What happens after you submit

    • You will receive a confirmation email acknowledging your entry.
    • Finalists will be notified by email after March 1, 2019.
    • Finalists will present their work in front of the judging panel at the AIS SCLC April 11-13, 2019. See the page on The Computational Society website for details of prizes and awards. Visit www.thecomsociety.com or contact competitions@thecomsociety.com for details.
  • Timeline

    All preliminary submissions must be recieved no later than March 1, 2020
    Finalists will be announced after March 1, 2020
    The winner will be revealed at the Student Chapters Leadership Conference between April 11 – 13, 2020

  • Prizes

    Entrants to the 2019 Computational Society Case Challenge will be competing with AIS and non-AIS student chapter teams and individuals across the globe, in Stage 1. Non-AIS members will be awarded based on their Stage 1 performance. The top AIS-affiliated teams and individuals from Stage 1 of the competition will move forward to compete at the 2019 AIS Student Chapter Leadership Conference in Philadelphia April 11-13. Stage 2 is exclusively for AIS student chapter teams and individuals* selected as finalist in Stage 1. AIS Stage 1 finalist will then compete for top prizes in Philadelphia. Submissions to all case studies are judged collectively and prizes are awarded to the top 3 cases regardless of the selected case scenario: (1) Retail Analytics and Automation of Choice, or (2) AI and Analytics to Unravel Individual Choice, or (3) Artificial Intelligence (AI), Computational technologies, and well-being!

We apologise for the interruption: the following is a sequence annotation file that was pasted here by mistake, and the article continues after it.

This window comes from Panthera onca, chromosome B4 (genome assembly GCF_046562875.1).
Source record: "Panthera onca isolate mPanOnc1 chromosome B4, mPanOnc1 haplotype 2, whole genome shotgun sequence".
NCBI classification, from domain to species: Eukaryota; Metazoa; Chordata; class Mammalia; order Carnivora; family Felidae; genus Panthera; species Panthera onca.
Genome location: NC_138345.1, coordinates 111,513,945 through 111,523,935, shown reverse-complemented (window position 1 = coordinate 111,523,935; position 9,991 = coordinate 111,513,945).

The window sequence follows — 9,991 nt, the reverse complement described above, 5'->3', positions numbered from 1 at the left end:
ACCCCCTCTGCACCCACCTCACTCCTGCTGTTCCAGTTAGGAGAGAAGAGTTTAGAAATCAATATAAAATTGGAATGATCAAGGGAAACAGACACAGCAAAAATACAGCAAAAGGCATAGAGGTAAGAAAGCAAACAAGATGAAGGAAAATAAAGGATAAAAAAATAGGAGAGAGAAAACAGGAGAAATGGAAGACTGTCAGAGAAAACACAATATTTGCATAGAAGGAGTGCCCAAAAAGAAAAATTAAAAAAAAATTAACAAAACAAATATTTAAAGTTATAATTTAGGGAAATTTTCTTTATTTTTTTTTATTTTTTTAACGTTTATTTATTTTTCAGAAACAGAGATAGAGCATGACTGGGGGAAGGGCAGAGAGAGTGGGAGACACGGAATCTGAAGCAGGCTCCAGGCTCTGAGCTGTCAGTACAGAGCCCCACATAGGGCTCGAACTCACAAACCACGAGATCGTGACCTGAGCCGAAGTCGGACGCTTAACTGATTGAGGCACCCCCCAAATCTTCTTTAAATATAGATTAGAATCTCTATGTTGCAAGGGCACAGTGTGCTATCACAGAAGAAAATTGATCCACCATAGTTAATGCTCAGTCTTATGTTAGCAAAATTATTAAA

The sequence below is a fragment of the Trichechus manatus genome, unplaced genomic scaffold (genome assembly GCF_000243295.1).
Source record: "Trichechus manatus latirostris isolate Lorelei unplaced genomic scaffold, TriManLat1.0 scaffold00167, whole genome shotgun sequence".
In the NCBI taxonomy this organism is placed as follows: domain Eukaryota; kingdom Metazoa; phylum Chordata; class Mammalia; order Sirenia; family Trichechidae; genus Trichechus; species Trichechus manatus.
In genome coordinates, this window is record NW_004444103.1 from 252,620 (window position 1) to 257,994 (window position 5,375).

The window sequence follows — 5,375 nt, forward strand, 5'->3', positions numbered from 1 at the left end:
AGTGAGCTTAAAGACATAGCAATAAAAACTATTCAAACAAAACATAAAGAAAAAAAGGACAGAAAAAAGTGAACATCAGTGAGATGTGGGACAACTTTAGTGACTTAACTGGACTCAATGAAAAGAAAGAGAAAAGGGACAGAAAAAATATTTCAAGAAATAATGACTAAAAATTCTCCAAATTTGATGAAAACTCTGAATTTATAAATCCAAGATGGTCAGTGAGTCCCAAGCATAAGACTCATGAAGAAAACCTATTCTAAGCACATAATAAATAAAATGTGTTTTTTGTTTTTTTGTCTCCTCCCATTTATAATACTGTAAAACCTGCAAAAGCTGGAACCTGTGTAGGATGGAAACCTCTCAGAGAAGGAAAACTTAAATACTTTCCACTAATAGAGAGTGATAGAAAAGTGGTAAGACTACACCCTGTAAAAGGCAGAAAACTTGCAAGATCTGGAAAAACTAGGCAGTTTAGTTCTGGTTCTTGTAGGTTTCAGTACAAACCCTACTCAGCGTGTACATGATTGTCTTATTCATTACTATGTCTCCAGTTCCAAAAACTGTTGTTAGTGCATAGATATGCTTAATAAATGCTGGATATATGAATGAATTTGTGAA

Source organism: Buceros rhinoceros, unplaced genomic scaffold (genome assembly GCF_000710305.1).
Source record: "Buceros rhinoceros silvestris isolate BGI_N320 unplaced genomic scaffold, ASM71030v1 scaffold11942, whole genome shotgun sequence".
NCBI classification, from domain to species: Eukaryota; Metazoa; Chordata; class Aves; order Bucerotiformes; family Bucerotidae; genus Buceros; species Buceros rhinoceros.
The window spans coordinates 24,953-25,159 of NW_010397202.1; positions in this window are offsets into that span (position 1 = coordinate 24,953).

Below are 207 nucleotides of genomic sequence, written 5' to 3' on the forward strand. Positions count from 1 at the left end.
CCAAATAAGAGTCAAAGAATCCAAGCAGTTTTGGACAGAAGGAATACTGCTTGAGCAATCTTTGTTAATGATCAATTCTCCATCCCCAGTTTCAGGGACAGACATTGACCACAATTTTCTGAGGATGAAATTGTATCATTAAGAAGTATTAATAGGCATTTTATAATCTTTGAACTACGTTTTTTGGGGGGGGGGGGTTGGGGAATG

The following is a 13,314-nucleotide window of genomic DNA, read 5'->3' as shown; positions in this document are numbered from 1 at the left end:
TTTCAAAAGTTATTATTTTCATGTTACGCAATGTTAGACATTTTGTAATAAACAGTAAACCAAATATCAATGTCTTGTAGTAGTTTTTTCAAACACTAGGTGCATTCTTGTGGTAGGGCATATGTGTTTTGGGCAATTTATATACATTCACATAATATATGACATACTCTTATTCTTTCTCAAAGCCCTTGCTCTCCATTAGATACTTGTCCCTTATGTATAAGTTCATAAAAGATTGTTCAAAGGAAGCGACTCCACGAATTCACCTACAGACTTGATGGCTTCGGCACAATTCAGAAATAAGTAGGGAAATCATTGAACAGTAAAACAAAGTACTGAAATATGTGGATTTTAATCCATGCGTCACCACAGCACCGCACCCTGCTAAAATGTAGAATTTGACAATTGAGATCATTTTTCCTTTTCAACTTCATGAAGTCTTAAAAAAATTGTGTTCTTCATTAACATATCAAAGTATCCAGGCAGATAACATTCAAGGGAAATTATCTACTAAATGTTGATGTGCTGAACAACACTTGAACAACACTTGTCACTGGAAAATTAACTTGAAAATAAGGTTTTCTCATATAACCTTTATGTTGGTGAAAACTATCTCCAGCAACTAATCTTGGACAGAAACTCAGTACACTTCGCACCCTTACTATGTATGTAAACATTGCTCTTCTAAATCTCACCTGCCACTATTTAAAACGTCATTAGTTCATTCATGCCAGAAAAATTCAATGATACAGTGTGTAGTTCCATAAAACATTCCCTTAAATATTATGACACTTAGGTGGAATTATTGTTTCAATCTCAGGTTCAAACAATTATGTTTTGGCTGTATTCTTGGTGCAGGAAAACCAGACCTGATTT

Monetary Prizes, based on Stage 1 performance

    First place – $250
    Second place – $150
    Third place – $100

    Monetary Prizes, based on Stage 2 performance

    First place – $2,000
    Second place – $1,000
    Third place – $500

    Other Prizes

    Certificates: All finalists are given certificates indicating their rank.

    *To compete as an AIS team or individual, you must be an officially recognized chapter or a member of an officially recognized chapter. Forming an AIS Student Chapter at your institution is easy, but can take as much 6-8 weeks to complete the process depending on your university policy and procedures so get started today. For more information on how you can start a chapter, contact Dr. Rhonda Syler, AIS Vice President for Student Chapters, at studentchapters@aisnet.org.

  • Questions

Judging

How entries will be evaluated

All entries will be evaluated by the judges in two categories: visualization and analysis. The finals will also be judged by industry professionals.

The specific criteria for each category are:

Graphic

  • Clarity (how well the graphic stands on its own without additional explanation)
  • Novelty/creativity (originality of thought; surprising way of approaching the data)
  • Insight (graphic aids understanding of the data)
  • Utility (ability of the graphic to aid decision making)

Analysis

  • Relevance (analysis relates to the problem statement)
  • Completeness (degree to which the analysis answers the stated question)
  • Depth (sophistication of the analysis)
  • Consistency (conclusions consistent with the analysis)

Your entry will be disqualified if…

  • It is submitted after the deadline.
  • The attachments won’t open or are in the wrong file format.
  • Your interactive graphic won’t run.
  • You don’t specify the challenge you are addressing.
  • Team member names and college name are not on both the graphic and the description.